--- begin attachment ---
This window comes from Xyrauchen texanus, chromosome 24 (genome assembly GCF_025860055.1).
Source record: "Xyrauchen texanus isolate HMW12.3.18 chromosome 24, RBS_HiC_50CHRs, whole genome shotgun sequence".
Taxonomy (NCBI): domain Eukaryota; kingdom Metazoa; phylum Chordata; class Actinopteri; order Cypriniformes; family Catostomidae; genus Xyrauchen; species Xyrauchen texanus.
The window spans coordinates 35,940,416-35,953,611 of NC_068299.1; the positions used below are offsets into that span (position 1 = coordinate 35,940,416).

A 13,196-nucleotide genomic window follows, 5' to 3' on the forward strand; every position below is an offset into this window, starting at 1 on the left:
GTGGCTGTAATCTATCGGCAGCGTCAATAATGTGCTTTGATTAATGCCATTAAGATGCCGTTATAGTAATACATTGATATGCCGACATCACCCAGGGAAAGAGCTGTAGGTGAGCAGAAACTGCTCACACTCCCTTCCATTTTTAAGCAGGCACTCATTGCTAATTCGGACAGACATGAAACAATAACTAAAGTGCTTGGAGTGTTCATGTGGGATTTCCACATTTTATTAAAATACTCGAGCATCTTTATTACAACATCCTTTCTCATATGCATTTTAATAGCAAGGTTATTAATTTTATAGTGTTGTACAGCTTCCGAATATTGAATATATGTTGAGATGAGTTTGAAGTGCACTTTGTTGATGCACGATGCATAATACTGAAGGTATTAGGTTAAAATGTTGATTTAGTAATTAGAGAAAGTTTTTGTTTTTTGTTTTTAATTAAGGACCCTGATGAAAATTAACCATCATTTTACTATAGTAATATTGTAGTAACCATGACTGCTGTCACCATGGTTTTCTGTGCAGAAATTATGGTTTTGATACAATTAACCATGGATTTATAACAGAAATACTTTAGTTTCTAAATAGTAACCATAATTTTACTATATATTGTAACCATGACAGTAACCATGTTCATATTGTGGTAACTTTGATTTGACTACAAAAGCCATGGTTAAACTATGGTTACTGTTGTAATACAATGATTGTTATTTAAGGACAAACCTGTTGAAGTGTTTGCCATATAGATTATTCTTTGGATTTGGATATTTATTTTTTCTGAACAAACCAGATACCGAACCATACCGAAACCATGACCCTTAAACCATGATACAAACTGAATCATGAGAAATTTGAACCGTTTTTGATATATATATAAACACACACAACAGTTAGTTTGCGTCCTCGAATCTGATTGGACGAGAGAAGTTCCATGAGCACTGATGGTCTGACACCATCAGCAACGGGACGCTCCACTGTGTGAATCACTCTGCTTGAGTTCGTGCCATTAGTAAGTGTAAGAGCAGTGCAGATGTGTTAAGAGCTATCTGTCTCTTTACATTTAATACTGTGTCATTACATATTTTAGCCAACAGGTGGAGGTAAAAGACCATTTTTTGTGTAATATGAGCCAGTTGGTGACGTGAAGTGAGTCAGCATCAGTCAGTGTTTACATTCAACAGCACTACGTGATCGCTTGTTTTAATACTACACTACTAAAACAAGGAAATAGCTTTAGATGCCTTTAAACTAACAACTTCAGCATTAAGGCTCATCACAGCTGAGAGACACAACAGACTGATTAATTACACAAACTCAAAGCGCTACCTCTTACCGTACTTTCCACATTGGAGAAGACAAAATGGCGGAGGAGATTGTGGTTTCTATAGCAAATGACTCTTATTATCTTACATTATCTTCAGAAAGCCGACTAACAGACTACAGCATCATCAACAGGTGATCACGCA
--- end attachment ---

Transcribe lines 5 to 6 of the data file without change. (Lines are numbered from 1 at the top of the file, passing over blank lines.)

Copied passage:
A 13,196-nucleotide genomic window follows, 5' to 3' on the forward strand; every position below is an offset into this window, starting at 1 on the left:
GTGGCTGTAATCTATCGGCAGCGTCAATAATGTGCTTTGATTAATGCCATTAAGATGCCGTTATAGTAATACATTGATATGCCGACATCACCCAGGGAAAGAGCTGTAGGTGAGCAGAAACTGCTCACACTCCCTTCCATTTTTAAGCAGGCACTCATTGCTAATTCGGACAGACATGAAACAATAACTAAAGTGCTTGGAGTGTTCATGTGGGATTTCCACATTTTATTAAAATACTCGAGCATCTTTATTACAACATCCTTTCTCATATGCATTTTAATAGCAAGGTTATTAATTTTATAGTGTTGTACAGCTTCCGAATATTGAATATATGTTGAGATGAGTTTGAAGTGCACTTTGTTGATGCACGATGCATAATACTGAAGGTATTAGGTTAAAATGTTGATTTAGTAATTAGAGAAAGTTTTTGTTTTTTGTTTTTAATTAAGGACCCTGATGAAAATTAACCATCATTTTACTATAGTAATATTGTAGTAACCATGACTGCTGTCACCATGGTTTTCTGTGCAGAAATTATGGTTTTGATACAATTAACCATGGATTTATAACAGAAATACTTTAGTTTCTAAATAGTAACCATAATTTTACTATATATTGTAACCATGACAGTAACCATGTTCATATTGTGGTAACTTTGATTTGACTACAAAAGCCATGGTTAAACTATGGTTACTGTTGTAATACAATGATTGTTATTTAAGGACAAACCTGTTGAAGTGTTTGCCATATAGATTATTCTTTGGATTTGGATATTTATTTTTTCTGAACAAACCAGATACCGAACCATACCGAAACCATGACCCTTAAACCATGATACAAACTGAATCATGAGAAATTTGAACCGTTTTTGATATATATATAAACACACACAACAGTTAGTTTGCGTCCTCGAATCTGATTGGACGAGAGAAGTTCCATGAGCACTGATGGTCTGACACCATCAGCAACGGGACGCTCCACTGTGTGAATCACTCTGCTTGAGTTCGTGCCATTAGTAAGTGTAAGAGCAGTGCAGATGTGTTAAGAGCTATCTGTCTCTTTACATTTAATACTGTGTCATTACATATTTTAGCCAACAGGTGGAGGTAAAAGACCATTTTTTGTGTAATATGAGCCAGTTGGTGACGTGAAGTGAGTCAGCATCAGTCAGTGTTTACATTCAACAGCACTACGTGATCGCTTGTTTTAATACTACACTACTAAAACAAGGAAATAGCTTTAGATGCCTTTAAACTAACAACTTCAGCATTAAGGCTCATCACAGCTGAGAGACACAACAGACTGATTAATTACACAAACTCAAAGCGCTACCTCTTACCGTACTTTCCACATTGGAGAAGACAAAATGGCGGAGGAGATTGTGGTTTCTATAGCAAATGACTCTTATTATCTTACATTATCTTCAGAAAGCCGACTAACAGACTACAGCATCATCAACAGGTGATCACGCA